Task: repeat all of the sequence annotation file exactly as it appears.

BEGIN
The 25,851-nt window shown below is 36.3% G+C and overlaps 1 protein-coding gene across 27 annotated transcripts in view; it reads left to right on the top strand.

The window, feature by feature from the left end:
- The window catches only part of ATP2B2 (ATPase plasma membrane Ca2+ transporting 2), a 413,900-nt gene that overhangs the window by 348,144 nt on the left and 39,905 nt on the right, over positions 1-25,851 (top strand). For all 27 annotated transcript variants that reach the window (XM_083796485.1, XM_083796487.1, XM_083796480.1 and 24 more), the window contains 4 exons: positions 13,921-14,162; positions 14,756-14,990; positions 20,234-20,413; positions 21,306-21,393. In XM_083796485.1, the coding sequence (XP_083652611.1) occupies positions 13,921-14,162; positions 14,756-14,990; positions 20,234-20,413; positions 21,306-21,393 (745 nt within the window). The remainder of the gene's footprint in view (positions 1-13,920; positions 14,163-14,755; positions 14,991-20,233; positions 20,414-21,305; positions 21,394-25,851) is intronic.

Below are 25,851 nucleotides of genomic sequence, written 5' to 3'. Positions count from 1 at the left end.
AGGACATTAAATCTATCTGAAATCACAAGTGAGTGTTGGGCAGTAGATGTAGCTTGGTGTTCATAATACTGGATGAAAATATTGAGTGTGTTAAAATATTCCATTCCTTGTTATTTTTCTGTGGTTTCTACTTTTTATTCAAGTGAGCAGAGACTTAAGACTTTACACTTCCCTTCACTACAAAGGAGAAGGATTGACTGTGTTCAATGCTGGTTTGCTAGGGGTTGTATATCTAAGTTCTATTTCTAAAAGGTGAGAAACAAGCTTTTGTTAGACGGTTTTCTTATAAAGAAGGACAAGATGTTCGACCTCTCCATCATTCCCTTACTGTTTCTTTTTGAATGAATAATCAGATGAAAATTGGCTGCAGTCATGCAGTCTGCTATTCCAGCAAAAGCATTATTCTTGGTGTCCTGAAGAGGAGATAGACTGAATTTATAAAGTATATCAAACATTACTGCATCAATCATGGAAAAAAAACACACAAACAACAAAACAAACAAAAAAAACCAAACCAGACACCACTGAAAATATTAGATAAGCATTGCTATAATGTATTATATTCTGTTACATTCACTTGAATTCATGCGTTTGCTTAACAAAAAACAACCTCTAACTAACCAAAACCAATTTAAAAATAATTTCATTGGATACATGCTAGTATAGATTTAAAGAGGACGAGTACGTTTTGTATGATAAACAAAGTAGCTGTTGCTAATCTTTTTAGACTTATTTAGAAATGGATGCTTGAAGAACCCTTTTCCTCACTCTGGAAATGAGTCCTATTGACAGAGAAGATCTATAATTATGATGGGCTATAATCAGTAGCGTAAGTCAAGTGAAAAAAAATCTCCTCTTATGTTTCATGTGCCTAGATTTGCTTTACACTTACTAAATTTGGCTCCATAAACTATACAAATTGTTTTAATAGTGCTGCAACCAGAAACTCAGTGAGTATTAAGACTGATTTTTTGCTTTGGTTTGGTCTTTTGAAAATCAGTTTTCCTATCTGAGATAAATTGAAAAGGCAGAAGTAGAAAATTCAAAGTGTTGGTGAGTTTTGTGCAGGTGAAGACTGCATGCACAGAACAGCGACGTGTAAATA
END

The 25,851-nt window shown below is 36.3% G+C and overlaps 1 protein-coding gene across 27 annotated transcripts in view; it reads left to right on the top strand.

The window, feature by feature from the left end:
- The window catches only part of ATP2B2 (ATPase plasma membrane Ca2+ transporting 2), a 413,900-nt gene that overhangs the window by 348,144 nt on the left and 39,905 nt on the right, over positions 1-25,851 (top strand). For all 27 annotated transcript variants that reach the window (XM_083796485.1, XM_083796487.1, XM_083796480.1 and 24 more), the window contains 4 exons: positions 13,921-14,162; positions 14,756-14,990; positions 20,234-20,413; positions 21,306-21,393. In XM_083796485.1, the coding sequence (XP_083652611.1) occupies positions 13,921-14,162; positions 14,756-14,990; positions 20,234-20,413; positions 21,306-21,393 (745 nt within the window). The remainder of the gene's footprint in view (positions 1-13,920; positions 14,163-14,755; positions 14,991-20,233; positions 20,414-21,305; positions 21,394-25,851) is intronic.

Below are 25,851 nucleotides of genomic sequence, written 5' to 3'. Positions count from 1 at the left end.
AGGACATTAAATCTATCTGAAATCACAAGTGAGTGTTGGGCAGTAGATGTAGCTTGGTGTTCATAATACTGGATGAAAATATTGAGTGTGTTAAAATATTCCATTCCTTGTTATTTTTCTGTGGTTTCTACTTTTTATTCAAGTGAGCAGAGACTTAAGACTTTACACTTCCCTTCACTACAAAGGAGAAGGATTGACTGTGTTCAATGCTGGTTTGCTAGGGGTTGTATATCTAAGTTCTATTTCTAAAAGGTGAGAAACAAGCTTTTGTTAGACGGTTTTCTTATAAAGAAGGACAAGATGTTCGACCTCTCCATCATTCCCTTACTGTTTCTTTTTGAATGAATAATCAGATGAAAATTGGCTGCAGTCATGCAGTCTGCTATTCCAGCAAAAGCATTATTCTTGGTGTCCTGAAGAGGAGATAGACTGAATTTATAAAGTATATCAAACATTACTGCATCAATCATGGAAAAAAAACACACAAACAACAAAACAAACAAAAAAAACCAAACCAGACACCACTGAAAATATTAGATAAGCATTGCTATAATGTATTATATTCTGTTACATTCACTTGAATTCATGCGTTTGCTTAACAAAAAACAACCTCTAACTAACCAAAACCAATTTAAAAATAATTTCATTGGATACATGCTAGTATAGATTTAAAGAGGACGAGTACGTTTTGTATGATAAACAAAGTAGCTGTTGCTAATCTTTTTAGACTTATTTAGAAATGGATGCTTGAAGAACCCTTTTCCTCACTCTGGAAATGAGTCCTATTGACAGAGAAGATCTATAATTATGATGGGCTATAATCAGTAGCGTAAGTCAAGTGAAAAAAAATCTCCTCTTATGTTTCATGTGCCTAGATTTGCTTTACACTTACTAAATTTGGCTCCATAAACTATACAAATTGTTTTAATAGTGCTGCAACCAGAAACTCAGTGAGTATTAAGACTGATTTTTTGCTTTGGTTTGGTCTTTTGAAAATCAGTTTTCCTATCTGAGATAAATTGAAAAGGCAGAAGTAGAAAATTCAAAGTGTTGGTGAGTTTTGTGCAGGTGAAGACTGCATGCACAGAACAGCGACGTGTAAATA